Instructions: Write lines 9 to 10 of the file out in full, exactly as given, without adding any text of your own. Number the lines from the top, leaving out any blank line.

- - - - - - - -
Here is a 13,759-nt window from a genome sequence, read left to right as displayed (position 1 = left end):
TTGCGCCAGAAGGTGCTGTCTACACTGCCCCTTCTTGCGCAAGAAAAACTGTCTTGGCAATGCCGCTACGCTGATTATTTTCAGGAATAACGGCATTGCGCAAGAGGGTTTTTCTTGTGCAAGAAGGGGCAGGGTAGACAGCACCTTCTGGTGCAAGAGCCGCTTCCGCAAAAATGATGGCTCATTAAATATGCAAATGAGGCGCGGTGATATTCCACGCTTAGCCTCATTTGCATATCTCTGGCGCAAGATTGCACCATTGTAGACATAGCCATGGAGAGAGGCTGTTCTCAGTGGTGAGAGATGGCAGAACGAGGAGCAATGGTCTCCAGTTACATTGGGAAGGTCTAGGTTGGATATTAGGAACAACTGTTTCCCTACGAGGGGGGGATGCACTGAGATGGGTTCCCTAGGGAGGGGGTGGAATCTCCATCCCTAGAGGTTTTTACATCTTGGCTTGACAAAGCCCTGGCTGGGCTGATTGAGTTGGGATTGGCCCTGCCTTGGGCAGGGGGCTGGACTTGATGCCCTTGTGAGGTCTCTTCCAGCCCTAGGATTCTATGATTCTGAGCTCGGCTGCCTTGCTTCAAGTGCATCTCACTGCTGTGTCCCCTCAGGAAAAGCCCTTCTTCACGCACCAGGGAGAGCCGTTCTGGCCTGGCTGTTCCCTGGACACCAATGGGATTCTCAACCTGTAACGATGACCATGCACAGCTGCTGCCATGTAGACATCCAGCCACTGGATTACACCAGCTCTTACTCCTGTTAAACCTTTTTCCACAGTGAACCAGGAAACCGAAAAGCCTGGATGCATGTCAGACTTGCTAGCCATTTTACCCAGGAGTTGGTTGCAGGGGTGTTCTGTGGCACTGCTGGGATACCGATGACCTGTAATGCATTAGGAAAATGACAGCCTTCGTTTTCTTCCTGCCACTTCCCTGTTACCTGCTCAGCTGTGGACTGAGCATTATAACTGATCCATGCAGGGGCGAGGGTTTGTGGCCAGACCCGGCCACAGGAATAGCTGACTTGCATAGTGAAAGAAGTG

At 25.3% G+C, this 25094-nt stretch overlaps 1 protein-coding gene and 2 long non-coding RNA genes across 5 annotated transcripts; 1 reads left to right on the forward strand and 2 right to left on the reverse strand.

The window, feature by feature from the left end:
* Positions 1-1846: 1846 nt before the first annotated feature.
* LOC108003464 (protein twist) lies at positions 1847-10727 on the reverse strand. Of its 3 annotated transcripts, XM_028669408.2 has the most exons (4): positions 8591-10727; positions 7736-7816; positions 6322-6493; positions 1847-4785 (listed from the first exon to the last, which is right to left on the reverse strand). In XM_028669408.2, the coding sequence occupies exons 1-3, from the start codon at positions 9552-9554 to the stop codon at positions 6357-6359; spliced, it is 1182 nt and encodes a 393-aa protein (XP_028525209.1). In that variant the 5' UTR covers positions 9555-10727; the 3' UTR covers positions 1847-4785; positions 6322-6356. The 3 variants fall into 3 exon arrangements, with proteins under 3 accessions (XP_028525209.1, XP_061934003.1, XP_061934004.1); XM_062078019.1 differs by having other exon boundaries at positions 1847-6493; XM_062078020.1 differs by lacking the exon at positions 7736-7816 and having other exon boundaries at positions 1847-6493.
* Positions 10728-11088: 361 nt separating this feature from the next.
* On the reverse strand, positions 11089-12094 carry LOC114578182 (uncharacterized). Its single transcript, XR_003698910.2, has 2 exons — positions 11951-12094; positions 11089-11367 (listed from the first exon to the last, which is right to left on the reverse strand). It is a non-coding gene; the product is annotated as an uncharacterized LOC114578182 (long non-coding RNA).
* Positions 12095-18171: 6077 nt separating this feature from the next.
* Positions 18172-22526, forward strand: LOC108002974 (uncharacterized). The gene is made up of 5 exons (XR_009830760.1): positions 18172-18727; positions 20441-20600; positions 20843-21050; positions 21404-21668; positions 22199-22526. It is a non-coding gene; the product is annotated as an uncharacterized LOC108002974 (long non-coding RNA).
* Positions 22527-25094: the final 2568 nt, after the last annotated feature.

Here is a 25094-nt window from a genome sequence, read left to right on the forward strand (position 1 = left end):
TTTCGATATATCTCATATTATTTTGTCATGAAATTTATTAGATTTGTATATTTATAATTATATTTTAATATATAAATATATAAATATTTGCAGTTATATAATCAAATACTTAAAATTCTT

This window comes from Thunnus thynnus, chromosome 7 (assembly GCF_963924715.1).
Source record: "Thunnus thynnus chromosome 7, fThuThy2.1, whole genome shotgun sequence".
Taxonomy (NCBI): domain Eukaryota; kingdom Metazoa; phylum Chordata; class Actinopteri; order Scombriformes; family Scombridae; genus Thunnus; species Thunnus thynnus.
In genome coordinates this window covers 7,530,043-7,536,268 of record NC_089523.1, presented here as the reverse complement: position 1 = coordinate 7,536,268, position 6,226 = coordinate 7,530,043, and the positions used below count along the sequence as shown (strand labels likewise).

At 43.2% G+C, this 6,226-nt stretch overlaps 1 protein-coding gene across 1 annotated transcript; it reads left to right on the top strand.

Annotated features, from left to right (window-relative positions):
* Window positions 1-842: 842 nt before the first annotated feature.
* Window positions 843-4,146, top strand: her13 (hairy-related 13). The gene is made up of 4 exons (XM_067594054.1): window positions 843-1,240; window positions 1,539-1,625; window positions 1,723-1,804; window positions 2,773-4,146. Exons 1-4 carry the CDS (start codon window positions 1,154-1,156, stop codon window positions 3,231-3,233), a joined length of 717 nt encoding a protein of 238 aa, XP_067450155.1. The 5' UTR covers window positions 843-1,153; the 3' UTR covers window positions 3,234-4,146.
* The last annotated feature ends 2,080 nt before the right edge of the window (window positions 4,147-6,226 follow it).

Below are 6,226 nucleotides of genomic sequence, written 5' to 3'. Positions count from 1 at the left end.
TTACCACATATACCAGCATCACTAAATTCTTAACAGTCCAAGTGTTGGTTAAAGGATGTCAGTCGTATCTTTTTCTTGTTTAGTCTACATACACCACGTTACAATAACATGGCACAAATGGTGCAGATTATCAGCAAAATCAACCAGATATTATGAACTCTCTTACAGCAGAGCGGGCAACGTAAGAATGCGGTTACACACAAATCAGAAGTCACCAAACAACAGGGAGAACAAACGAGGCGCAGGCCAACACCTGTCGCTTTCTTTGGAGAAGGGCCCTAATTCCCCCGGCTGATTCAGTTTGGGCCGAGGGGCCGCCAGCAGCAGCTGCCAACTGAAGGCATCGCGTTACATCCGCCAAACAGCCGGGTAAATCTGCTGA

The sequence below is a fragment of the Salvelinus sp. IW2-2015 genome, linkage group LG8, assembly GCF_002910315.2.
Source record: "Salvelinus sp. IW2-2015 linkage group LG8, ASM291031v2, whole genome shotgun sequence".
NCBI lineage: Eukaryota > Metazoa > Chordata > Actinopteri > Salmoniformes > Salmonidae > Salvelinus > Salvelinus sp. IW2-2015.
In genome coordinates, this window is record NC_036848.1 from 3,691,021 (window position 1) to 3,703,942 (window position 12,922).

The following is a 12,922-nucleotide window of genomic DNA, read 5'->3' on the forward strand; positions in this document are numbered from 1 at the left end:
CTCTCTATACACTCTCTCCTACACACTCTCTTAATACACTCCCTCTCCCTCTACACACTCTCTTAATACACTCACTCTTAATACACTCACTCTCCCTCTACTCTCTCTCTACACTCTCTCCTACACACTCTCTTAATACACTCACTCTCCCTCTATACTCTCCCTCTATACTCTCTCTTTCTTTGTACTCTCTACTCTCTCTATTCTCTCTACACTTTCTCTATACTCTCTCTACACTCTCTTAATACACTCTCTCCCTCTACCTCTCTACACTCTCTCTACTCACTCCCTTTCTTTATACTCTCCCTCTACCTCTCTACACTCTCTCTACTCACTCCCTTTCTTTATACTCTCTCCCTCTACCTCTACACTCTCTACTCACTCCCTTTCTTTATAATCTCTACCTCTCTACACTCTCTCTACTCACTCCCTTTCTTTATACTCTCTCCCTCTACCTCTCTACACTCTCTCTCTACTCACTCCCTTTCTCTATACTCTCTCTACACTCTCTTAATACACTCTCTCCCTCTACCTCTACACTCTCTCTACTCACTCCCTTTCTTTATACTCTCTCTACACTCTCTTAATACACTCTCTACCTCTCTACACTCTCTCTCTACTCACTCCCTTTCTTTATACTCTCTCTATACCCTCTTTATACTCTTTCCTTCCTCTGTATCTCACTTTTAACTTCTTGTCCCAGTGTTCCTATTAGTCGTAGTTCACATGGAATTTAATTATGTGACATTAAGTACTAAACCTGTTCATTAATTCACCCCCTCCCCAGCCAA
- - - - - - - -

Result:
* Positions 12095-18171: 6077 nt separating this feature from the next.
* Positions 18172-22526, forward strand: LOC108002974 (uncharacterized). The gene is made up of 5 exons (XR_009830760.1): positions 18172-18727; positions 20441-20600; positions 20843-21050; positions 21404-21668; positions 22199-22526. It is a non-coding gene; the product is annotated as an uncharacterized LOC108002974 (long non-coding RNA).